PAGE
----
In a monozygotic twin pregnancy, the expectation is that both twins are affected or both are unaffected, but in a dizygotic twin pregnancy, whether one twin is affected will be unrelated to whether the other is affected. Because of the close association between chorionicity and zygosity, and because monozygotic twins are less common, it is reasonable to adopt the following approach (1):-
If the chorionicity is unknown, αlpha assumes that the pregnancy is dichorionic.
In a dichorionic pregnancy, αlpha estimates the risk separately for each twin, based on half the maternal age-specific risk (adjusted for the prevalence of Down's syndrome in dichorionic pregnancies (2)) , and the NT measurement for each twin. The risk for the pregnancy is then the sum of the two twin risks.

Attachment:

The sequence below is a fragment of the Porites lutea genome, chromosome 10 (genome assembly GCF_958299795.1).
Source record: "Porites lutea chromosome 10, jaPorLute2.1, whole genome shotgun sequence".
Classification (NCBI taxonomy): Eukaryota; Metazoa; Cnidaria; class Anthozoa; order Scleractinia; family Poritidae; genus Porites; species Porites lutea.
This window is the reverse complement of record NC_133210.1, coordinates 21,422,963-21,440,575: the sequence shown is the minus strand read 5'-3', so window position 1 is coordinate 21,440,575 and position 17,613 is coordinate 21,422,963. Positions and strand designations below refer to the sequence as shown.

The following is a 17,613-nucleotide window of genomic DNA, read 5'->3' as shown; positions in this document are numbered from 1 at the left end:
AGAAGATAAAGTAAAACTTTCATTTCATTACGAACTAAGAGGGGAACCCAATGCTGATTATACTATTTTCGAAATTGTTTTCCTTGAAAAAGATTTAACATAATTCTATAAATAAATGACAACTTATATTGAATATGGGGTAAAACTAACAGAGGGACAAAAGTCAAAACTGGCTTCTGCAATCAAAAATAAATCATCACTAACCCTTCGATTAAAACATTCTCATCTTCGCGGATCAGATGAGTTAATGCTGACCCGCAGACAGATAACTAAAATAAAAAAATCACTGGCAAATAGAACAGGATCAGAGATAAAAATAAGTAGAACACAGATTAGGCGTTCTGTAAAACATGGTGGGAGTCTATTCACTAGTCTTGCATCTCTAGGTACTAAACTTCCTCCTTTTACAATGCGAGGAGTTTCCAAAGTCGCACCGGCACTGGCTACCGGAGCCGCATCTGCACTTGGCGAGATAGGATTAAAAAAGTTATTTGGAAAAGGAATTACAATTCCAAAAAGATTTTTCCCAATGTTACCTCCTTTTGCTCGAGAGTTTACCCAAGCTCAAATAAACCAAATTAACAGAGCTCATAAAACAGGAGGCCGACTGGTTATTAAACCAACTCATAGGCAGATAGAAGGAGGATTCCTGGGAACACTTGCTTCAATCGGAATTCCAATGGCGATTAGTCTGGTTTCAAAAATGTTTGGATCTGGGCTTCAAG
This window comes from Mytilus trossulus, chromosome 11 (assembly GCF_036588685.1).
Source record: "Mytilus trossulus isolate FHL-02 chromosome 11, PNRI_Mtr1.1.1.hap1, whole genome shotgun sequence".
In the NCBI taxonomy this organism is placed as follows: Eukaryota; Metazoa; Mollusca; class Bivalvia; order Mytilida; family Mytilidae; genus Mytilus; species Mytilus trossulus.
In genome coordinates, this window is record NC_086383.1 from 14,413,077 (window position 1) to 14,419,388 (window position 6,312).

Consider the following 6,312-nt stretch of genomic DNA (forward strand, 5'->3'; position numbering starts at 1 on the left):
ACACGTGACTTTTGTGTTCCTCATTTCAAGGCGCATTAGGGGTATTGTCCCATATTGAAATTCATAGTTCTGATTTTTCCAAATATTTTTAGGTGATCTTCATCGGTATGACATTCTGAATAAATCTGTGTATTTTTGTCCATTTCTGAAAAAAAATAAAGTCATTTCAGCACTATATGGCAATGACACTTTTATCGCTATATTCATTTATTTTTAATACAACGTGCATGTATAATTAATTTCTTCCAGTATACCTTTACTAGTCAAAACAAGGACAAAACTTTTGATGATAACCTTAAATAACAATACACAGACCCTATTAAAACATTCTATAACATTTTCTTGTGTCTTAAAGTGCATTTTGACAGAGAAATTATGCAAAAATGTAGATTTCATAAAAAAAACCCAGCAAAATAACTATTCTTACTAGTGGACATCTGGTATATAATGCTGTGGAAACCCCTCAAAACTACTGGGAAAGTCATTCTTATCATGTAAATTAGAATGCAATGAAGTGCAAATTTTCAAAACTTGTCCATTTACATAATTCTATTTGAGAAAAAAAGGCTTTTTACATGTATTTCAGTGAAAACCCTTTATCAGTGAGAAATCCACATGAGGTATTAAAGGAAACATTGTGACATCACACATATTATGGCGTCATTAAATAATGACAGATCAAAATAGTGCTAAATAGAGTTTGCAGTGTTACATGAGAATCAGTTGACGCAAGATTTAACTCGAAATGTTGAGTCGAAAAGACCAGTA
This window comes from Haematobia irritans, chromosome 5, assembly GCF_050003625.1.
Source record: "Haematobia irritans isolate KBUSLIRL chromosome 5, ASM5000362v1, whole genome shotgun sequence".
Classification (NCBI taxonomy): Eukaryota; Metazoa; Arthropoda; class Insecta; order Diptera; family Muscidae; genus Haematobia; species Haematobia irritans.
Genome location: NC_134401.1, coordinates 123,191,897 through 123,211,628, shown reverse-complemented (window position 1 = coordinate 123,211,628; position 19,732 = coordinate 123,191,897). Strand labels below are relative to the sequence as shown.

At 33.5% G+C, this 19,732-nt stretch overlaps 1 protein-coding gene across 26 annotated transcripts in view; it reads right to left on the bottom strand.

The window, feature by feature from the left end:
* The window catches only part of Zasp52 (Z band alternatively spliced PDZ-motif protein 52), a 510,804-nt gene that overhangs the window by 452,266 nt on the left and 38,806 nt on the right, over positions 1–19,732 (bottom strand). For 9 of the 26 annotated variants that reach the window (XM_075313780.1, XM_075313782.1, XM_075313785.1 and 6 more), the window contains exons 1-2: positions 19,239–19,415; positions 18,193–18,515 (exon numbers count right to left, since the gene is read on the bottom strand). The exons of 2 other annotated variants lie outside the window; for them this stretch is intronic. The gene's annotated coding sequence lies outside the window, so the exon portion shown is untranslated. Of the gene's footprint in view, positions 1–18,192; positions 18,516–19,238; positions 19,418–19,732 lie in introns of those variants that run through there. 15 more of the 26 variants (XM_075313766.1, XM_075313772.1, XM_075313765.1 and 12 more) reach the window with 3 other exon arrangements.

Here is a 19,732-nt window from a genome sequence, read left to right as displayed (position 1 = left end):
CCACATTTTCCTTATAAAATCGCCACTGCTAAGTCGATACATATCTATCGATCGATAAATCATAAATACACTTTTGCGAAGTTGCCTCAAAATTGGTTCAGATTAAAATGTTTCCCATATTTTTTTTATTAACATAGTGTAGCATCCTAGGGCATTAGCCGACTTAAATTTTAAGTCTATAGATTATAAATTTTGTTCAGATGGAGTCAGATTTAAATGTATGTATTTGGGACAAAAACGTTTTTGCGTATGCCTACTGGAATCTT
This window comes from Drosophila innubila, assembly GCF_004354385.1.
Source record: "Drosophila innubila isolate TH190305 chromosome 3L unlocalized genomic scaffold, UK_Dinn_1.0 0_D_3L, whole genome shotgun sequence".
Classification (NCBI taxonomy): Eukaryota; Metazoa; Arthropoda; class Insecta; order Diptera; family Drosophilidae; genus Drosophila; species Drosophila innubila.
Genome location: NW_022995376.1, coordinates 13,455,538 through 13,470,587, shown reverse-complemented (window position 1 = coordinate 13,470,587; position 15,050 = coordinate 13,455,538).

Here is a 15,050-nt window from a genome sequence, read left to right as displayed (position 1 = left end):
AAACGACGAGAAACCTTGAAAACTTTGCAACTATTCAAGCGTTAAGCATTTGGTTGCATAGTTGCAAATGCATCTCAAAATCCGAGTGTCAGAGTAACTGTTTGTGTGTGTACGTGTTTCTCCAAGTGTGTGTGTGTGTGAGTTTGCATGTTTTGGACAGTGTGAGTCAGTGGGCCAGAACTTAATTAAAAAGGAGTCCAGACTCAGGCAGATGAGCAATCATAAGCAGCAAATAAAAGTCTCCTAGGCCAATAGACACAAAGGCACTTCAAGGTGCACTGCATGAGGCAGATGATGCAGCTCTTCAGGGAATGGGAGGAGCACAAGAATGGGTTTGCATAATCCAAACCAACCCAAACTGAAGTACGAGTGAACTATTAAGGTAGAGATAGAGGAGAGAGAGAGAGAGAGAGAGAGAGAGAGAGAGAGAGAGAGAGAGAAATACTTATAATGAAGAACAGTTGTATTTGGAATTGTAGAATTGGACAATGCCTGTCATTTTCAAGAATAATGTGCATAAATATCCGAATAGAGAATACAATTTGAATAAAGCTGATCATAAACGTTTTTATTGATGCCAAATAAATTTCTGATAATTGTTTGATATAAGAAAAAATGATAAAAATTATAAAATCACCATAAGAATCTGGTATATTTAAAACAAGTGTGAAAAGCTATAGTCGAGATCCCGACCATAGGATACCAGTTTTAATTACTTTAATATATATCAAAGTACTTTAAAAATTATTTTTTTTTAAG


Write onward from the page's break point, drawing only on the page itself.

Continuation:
In a monochorionic pregnancy, αlpha calculates the risk for the pregnancy based on the woman's age (adjusted for the prevalance of Down's syndrome in monochorionic pregnancies (2)) and the average of the two NT MoMs, because in expectation each twin will have the same risk.
If biochemical markers are measured, the risk based on the NT measurements and the maternal age becomes the new background risk for the pregnancy, and αlpha combines this in the usual way with the biochemical marker levels to give a Pseudo-Risk for the pregnancy.
1. Prenatal screening for Down syndrome and neural tube defects in twin pregnancies (2005)
2. Prevalence and risk of Down syndrome in monozygotic and dizygotic multiple pregnancies in Europe: implications for prenatal screening. (2014)